Relations with Pakistan are unlikely to be affected, China said, after Pakistani Prime Minister Imran Khan was removed from office by a historic No-Confidence Motion amid a major political crisis in the South Asian Nation.
Beijing has been closely watching the political situation in Pakistan, the Chinese Foreign Ministry said on Monday. “As Pakistan’s close neighbour and hardcore friend, we sincerely hope that all factions in Pakistan will maintain unity and work together to safeguard the overall situation of the country’s stability and development,” ministry spokesman Zhao Lijian said.
“No matter how the political situation in Pakistan changes, China will unwaveringly adhere to its friendly policy towards Pakistan.”
Zhao’s comments came as the National Assembly, Pakistan’s Parliament, gathered on Monday afternoon to vote in the next Prime Minister, after a no-confidence vote late on Saturday ended Khan’s four-year run in office, making him the first Pakistani Prime Minister to be ousted in this way.
That role will go to Shehbaz Sharif, leader of the opposition alliance and the Pakistan Muslim League-Nawaz party, and also the younger brother of three-time Prime Minister Nawaz Sharif, after his sole rival dropped out of the race earlier in the day.
China-Pakistan relations have been one of the highest priorities for Beijing and a cornerstone of Islamabad’s foreign policy. Chinese leaders including President Xi Jinping have often hailed the two countries as “iron brothers,” while in Pakistan, relations with China are often described as “higher than the mountains, deeper than the sea and sweeter than honey.”
Observers in China believe that the power shift in Pakistan would have little impact on bilateral relations, given that the neighbours have “maintained very stable relations and strong strategic mutual trust since the 1960s,” as Lin Minwang, a professor in South Asian studies at Fudan University, put it.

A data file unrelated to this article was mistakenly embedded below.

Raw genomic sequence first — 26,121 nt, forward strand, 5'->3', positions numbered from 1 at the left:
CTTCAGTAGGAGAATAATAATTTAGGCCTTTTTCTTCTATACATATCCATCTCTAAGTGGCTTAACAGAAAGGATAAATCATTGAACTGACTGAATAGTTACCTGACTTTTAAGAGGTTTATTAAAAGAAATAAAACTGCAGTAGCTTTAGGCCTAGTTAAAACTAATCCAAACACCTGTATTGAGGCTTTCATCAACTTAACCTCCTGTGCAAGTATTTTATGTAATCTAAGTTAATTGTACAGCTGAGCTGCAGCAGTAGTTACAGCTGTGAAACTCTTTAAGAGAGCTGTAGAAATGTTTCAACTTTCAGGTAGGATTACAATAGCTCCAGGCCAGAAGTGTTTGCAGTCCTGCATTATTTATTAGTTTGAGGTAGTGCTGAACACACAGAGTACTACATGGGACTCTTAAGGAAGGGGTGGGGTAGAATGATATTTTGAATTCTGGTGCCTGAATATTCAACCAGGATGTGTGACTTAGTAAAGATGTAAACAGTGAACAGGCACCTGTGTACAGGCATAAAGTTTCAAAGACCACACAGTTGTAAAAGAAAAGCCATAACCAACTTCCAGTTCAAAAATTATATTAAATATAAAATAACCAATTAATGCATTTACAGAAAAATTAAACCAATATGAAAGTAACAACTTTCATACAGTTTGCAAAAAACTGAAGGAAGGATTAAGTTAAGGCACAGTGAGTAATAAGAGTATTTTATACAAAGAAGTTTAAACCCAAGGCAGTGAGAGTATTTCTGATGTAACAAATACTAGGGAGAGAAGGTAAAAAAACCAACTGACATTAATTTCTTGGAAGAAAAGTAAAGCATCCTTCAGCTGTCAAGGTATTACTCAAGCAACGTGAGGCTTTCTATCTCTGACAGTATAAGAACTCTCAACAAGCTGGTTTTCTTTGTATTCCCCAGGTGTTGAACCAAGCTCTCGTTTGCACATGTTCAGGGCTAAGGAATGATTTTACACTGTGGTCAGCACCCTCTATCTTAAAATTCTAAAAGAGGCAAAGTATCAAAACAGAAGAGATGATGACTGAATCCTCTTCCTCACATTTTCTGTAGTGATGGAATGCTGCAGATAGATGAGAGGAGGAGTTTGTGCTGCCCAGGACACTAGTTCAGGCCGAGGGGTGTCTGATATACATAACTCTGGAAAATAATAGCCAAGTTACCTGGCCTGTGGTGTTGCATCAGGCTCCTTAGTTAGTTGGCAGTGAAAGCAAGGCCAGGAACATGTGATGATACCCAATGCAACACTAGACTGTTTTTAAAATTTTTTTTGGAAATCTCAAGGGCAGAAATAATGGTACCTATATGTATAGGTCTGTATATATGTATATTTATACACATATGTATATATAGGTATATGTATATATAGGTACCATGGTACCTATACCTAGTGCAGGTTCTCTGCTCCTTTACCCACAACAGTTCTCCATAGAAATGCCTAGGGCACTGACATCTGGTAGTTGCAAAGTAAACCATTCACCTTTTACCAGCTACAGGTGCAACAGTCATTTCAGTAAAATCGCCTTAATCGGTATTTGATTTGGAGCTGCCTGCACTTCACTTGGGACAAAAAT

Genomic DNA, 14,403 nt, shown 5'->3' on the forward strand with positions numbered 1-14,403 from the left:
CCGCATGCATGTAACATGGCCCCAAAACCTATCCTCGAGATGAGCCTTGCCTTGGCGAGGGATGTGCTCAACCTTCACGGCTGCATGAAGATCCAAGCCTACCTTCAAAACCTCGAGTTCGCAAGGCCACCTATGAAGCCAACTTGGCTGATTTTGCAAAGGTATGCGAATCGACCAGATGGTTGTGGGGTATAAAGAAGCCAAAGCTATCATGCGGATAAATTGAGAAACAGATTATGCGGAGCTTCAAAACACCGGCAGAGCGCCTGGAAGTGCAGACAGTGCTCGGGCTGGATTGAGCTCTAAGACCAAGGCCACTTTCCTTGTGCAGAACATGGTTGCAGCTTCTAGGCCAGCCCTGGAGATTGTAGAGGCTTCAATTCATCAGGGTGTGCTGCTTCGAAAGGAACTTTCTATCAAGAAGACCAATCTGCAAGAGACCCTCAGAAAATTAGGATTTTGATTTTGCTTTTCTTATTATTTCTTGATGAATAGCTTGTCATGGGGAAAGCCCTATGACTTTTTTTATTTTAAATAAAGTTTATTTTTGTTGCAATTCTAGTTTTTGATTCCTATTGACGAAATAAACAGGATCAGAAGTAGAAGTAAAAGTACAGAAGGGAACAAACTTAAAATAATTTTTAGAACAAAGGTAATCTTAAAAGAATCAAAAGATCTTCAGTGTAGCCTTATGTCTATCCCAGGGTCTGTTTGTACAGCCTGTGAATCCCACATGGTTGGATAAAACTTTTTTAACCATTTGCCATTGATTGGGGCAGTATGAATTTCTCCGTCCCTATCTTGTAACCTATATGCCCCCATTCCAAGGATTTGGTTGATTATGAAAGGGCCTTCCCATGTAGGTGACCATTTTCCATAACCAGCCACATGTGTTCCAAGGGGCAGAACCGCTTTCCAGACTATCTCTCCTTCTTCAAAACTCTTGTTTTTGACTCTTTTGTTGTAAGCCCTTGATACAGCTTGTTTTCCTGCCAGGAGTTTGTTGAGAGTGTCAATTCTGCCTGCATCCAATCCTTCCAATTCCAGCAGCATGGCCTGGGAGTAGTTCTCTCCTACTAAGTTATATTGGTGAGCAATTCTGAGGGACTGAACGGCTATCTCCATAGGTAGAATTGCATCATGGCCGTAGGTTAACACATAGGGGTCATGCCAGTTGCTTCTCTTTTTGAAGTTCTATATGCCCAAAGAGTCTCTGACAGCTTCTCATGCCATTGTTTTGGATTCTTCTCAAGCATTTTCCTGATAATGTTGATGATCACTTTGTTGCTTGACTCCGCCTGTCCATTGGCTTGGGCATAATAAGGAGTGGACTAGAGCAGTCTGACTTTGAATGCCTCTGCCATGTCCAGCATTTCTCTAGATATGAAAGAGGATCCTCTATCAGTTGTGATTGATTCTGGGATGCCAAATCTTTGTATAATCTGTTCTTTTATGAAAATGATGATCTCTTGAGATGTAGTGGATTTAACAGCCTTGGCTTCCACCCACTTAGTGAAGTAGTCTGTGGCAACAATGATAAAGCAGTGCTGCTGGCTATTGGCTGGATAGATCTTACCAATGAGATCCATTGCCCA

“China has good relations with Pakistan at all levels, including the military, political and social spheres,” Lin said. “No matter which faction comes to power in Pakistan, it will have little impact on China-Pakistan relations.”
Liu Zongyi, an associate research fellow with the Shanghai Institutes for International Studies, noted that, as the former Chief Minister of Punjab Province, Sharif had experience of handling issues related to the China-Pakistan Economic Corridor (CPEC), a massive US$ 62 billion project under Beijing’s Belt and Road Initiative.
As Pakistan’s second-largest province, and its wealthiest and most influential region, Punjab hosts a number of CPEC-related projects, including the 1,320 MW Sahiwal Coal Power Project, the Quaid-e-Azam Solar Park, as well as the under-construction Karot Hydropower Project.
Sharif’s election comes at a time when Pakistan’s debt-ridden economy is struggling to stay afloat in a crisis blamed on Khan’s mismanagement and soaring inflation caused by the coronavirus pandemic.
It also comes as disputes between Khan and Pakistan’s powerful military continue to deepen on many fronts, including foreign policy. Pakistan spent many decades under military rule since gaining independence in 1947. Unlike Pakistani military elites who have long preferred a balance between the great powers, Khan had nurtured closer ties with China and Russia while being a vocal critic of US policy in the region.
Last week, Khan accused the US of planning to oust his government by backing the no-confidence vote against him, a claim that US State Department spokesman Ned Price denied. Days later, Pakistan Army Chief General Qamar Javed Bajwa told a forum in Islamabad that his country was seeking to expand relations with both China and the US.
Lin said Sharif may seek to repair Pakistan’s fraught ties with the US while looking for an improvement in the relations with India, especially over resolving the Kashmir territorial issue, but may have his work cut out for him as the next legislative election is due in October 2023.
“There is a big uncertainty over how tightly Sharif may hold power until the next General Election,” Lin said. “So far Khan has vowed to fight back, so Pakistan may face a certain period of political turmoil.”
However, according to Liu at the Shanghai Institutes, Pakistan like many other countries in the region is keen to not take sides, preferring rather to seek a balance between China and the US.
“Pakistan is also looking to play a more active role to bridge China and the US, like what it did in the 1970s,” Liu said.
He was referring to the period when Islamabad secretly opened up a communication channel between the US and China that eventually paved the way for top American diplomat Henry Kissinger’s secret meetings with Prime Minister Zhou Enlai in 1971 and later for the normalisation of relations between Beijing and Washington.
“The US has leaned closer on India over the past years to push forward its Indo-Pacific strategy to contain China,” Liu said. “Now the US is asking Pakistan to do the same, which is unlikely [to happen].”
(South China Morning Post)